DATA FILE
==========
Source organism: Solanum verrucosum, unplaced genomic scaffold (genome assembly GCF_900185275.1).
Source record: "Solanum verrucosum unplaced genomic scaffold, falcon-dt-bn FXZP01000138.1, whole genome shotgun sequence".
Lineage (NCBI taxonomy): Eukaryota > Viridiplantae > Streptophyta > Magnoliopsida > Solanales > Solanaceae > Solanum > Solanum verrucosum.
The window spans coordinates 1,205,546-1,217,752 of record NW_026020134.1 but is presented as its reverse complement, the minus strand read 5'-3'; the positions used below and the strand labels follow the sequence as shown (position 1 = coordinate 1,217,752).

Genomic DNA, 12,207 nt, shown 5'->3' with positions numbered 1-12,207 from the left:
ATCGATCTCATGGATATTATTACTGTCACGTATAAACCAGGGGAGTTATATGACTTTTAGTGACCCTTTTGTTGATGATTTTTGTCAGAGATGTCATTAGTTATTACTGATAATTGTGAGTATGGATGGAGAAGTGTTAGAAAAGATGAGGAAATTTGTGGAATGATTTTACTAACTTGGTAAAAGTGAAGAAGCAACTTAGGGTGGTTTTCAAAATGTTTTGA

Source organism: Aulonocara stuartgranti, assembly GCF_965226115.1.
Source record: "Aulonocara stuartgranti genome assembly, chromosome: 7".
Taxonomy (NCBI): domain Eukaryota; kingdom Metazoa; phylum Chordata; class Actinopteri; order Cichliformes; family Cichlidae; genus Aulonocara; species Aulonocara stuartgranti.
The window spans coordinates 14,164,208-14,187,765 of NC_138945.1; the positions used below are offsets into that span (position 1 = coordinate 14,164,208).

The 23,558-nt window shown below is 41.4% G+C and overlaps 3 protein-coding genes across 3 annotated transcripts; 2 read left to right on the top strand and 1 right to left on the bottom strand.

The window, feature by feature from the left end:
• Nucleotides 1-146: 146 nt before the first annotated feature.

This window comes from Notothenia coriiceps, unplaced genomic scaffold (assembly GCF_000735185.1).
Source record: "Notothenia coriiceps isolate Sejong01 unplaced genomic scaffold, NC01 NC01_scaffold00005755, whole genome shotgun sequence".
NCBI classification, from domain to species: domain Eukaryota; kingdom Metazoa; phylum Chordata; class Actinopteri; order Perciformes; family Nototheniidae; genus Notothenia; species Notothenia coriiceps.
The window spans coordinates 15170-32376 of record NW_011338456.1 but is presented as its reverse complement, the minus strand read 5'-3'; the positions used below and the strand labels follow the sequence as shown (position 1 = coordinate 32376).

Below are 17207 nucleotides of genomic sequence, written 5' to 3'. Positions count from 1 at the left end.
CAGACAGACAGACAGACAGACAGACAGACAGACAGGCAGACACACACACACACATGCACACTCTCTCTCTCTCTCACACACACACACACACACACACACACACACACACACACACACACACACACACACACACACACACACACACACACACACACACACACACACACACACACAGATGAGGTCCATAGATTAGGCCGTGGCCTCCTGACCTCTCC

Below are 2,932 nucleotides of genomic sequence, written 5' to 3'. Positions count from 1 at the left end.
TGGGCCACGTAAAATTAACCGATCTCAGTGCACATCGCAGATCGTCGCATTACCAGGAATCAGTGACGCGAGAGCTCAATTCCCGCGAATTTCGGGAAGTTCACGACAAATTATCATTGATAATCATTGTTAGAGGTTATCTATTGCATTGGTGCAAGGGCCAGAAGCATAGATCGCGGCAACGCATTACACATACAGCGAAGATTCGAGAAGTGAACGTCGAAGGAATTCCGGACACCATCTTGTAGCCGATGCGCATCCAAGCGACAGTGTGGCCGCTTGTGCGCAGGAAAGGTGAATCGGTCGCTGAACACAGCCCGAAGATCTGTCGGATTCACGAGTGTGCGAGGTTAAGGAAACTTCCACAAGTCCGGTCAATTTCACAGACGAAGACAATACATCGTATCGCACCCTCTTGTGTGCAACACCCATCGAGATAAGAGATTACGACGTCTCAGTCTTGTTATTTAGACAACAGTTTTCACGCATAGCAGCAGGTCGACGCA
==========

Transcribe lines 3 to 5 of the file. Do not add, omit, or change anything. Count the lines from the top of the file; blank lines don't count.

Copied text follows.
Lineage (NCBI taxonomy): Eukaryota > Viridiplantae > Streptophyta > Magnoliopsida > Solanales > Solanaceae > Solanum > Solanum verrucosum.
The window spans coordinates 1,205,546-1,217,752 of record NW_026020134.1 but is presented as its reverse complement, the minus strand read 5'-3'; the positions used below and the strand labels follow the sequence as shown (position 1 = coordinate 1,217,752).

Genomic DNA, 12,207 nt, shown 5'->3' with positions numbered 1-12,207 from the left: